She giggled. "He had me climb up to the attic to bring down the photo albums."
          I no longer wanted to go back to the birthday party. I sat on the car hood and was careful not to swing my legs and chip the paint. I must have been difficult to talk to because in those post-divorce months I stuttered. I also wet my bed and had low grades in school.
          From across the field, the muffled hum of cars and trucks on the Tel-Aviv-Haifa Road reached us. It did not drown the calm, rich voice of this man who addressed me as though I were an adult. We started talking, and it was years before we stopped. He knew a lot of interesting things, like how Coca Cola was concocted by a pharmacist, and how a pearl was created inside an oyster. And I had lots of questions to ask.
          How could my mother resist this man's proposal of marriage? This forty-year-old bachelor must have fallen in love with her, but I was certain he wanted me for a daughter. He was a genie who popped into my life to save me.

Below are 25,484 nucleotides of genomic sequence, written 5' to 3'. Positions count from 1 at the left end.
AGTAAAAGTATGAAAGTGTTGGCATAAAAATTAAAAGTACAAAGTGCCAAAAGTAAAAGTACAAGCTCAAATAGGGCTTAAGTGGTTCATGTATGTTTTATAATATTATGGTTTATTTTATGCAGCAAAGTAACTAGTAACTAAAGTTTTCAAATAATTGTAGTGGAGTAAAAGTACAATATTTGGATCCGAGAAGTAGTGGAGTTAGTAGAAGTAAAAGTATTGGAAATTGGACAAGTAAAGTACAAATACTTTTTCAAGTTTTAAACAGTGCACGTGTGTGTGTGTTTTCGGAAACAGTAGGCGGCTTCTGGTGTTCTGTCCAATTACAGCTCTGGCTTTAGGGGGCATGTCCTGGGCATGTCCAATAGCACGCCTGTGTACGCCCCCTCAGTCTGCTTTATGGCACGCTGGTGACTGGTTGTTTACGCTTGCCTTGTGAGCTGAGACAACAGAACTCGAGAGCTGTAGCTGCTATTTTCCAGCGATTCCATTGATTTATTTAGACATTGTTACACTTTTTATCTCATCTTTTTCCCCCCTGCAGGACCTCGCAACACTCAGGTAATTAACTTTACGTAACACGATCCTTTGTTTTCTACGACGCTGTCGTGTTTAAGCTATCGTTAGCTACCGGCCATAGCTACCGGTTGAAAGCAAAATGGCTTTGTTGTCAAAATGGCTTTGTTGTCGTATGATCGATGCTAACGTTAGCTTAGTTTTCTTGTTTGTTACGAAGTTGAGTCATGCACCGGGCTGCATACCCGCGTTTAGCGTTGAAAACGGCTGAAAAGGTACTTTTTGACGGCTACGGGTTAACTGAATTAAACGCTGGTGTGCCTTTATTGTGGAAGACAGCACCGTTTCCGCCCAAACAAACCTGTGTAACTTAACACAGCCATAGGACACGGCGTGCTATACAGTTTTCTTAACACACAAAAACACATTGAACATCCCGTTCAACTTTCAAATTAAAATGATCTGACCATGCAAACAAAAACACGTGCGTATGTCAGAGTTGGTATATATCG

It was common knowledge that genies masked themselves as ordinary humans, so it was no surprise that mine was disguised as a Dad. But he was the real thing, I was certain, with baby blue chiffon dress and a magic wand with sparkling stars twittering around its top. It was all a matter of catching my genie at a moment she'd be dropping her guard. So I began spying on my new father during my weekend visits in their new home. I peeked at him in his sleep, spied on him when he got the morning paper, watched him while he sorted his stamp collection, and stood riveted while he clipped his toenails. All I caught was an ordinary man with eyes bathed in love.
          I wanted to come home. Permanently, not wait until the end of the school year.